In this essay, Berry touches on a concept near and dear to the vegan community.  As vegans, we love to claim that one can't be an environmentalist and eat meat.  This is very nearly true: in point of fact, one can't be an environmentalist and eat industrial meat - without being a big ol' hypocrite, that is.  One could, plausibly, source meat from the types of small idyllic farms which Berry describes and be considered environmentally conscious.  (The ethics or morality of meat eating don't determine whether it's environmentally sustainable.)

Of course, given industrial meat's prevalence - over 99% of all meat commercially available last I checked - perhaps this qualification is rendered redundant.  And yet I still feel compelled to make it, pedanticness notwithstanding.  I believe it behooves the vegan community to make wholly accurate statements.  When we overgeneralize we leave veganism open to easy arguments that allow people to continue to justify the use of animals as food, thus undermining our ultimate cause.

/soapbox.

7.08.2015

Food Issues Book Club - Energy in Agriculture from Bringing It to the Table

Hello all!  Welcome to the NOiG Food Issues Book Club, wherein I read books about food stuff, summarize each book by chapter, and then attempt to apply that book chapter's ideas to the New Orleans food environment and/or my own experiences.  Fun right?!  Check out previous installations here.  I'd love it if you'd read along and join in!  And now, without further ado...

Bringing It to the Table: Energy in Agriculture, 1979

Summary:

Family farms built upon agrarian patters that kept energy economy separate from money dwindled away in the Twentieth Century.  This dwindling was the result of a "change in cultural value."  That shift involved the devaluing of manual labor such as farming, and a preference for city over countryside.  The desire for monetary profit over any other kind of success was of course also a factor.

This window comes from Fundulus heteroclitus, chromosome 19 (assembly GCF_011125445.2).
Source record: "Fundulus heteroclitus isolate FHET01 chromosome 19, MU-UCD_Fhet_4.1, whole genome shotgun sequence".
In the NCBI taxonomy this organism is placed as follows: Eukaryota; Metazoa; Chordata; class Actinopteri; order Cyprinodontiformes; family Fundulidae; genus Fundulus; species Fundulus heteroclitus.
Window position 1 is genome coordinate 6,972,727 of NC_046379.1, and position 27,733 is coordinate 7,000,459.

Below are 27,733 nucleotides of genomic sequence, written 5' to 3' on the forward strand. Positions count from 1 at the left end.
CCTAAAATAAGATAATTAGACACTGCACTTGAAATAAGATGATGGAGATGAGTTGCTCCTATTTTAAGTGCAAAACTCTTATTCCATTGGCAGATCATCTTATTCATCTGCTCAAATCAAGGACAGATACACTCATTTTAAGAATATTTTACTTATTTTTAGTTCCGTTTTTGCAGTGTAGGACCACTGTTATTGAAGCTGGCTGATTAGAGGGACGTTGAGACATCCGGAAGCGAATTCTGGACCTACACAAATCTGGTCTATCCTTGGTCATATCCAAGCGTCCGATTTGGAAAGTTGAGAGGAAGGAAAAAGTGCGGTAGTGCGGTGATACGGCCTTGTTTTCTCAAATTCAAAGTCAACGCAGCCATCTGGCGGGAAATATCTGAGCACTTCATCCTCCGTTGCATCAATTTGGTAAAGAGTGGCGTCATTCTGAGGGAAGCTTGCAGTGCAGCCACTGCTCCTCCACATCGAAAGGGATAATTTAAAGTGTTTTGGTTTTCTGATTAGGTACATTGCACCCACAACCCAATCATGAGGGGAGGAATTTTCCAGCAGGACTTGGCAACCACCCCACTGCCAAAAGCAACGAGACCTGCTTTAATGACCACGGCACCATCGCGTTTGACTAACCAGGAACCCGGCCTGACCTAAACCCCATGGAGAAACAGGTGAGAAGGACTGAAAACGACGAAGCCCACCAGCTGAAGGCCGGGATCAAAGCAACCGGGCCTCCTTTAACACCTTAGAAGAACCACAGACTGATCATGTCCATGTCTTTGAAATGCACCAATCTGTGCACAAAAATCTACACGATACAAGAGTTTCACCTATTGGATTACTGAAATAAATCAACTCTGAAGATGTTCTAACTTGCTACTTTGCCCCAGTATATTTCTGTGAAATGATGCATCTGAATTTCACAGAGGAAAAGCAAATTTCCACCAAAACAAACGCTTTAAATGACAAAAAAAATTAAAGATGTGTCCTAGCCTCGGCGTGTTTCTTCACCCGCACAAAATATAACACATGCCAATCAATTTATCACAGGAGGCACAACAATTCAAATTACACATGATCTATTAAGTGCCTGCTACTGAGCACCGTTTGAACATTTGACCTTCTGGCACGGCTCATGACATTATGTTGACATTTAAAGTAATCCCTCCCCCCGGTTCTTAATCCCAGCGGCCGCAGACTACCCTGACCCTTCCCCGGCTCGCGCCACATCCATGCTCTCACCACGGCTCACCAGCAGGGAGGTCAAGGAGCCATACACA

The cultural shift away from small farms was enabled by "cheap" fossil fuel, our use of which was enabled by "a kind of moral simplicity: the assumption that we had a "right" to as much of it as we could use."  A new culture was built on energy stolen from future generations.  "That is the real foundation of our progress and our affluence.  The reason that we are a rich nation is not that we have earned so much wealth - you cannot, by any honest means, earn or deserve so much.  The reason is simply that we have learned, and become willing, to market and use up in our own time the birthright and livelihood of posterity."

It can be said, then, that small farms were given up because "[t]hey did not lend themselves readily to exploitation to fossil fuel technology."

"The industrial economy grows and thrives by lengthening and complicating the essential connection between producer and consumer."  {This is the concept of food miles that is so popular today.}  Local food economies require far less energy.  This is important given the industry's near-complete dependence on an ever more scarce supply of fossil fuels.  Prior to industrialization, agriculture relied almost completely on free and ever replenishing solar power.  We have thus turned an energy-neutral pursuit to one that gluttonously consumes non-renewable energy sources.  For one reason only: profit.

The shift away from solar power and toward petroleum is wasteful in a number of ways:
  1. solar power is wasted
  2. human energy is no longer being utilized - "We now have millions on some kind of government support, grown useless and helpless, while our country becomes unhealthy and ugly for want of human work and care."
  3. energy is wasted in bringing {the wrong} food to livestock when the animals would rather go forage for themselves
  4. waste of soil via improper use that leads to erosion
In these ways, our current system of farming is really more like strip mining.

Thoughts:

I always tell the young folks that it's important to understand the historical contexts of writings, even for fiction.  In the case of this essay, I don't think it's a coincidence that energy and petroleum products were weighing heavily on Berry's mind.  A decrease in oil supply resulting from unrest in Iraq and Iran caused a panic in 1979, particularly as it followed so closely on the heels of a major shortage in 1973.  Depressing / alarming / baffling, then, is the fact that 35 years later we apparently all go buy trucks and SUVs when gas prices dip for long enough.  We still don't get it.  One wonders whether we'll figure it out before irreversible, civilization-destroying catastrophe strikes.

7.07.2015

Food Issues Book Club - Let the Farm Judge from Bringing It to the Table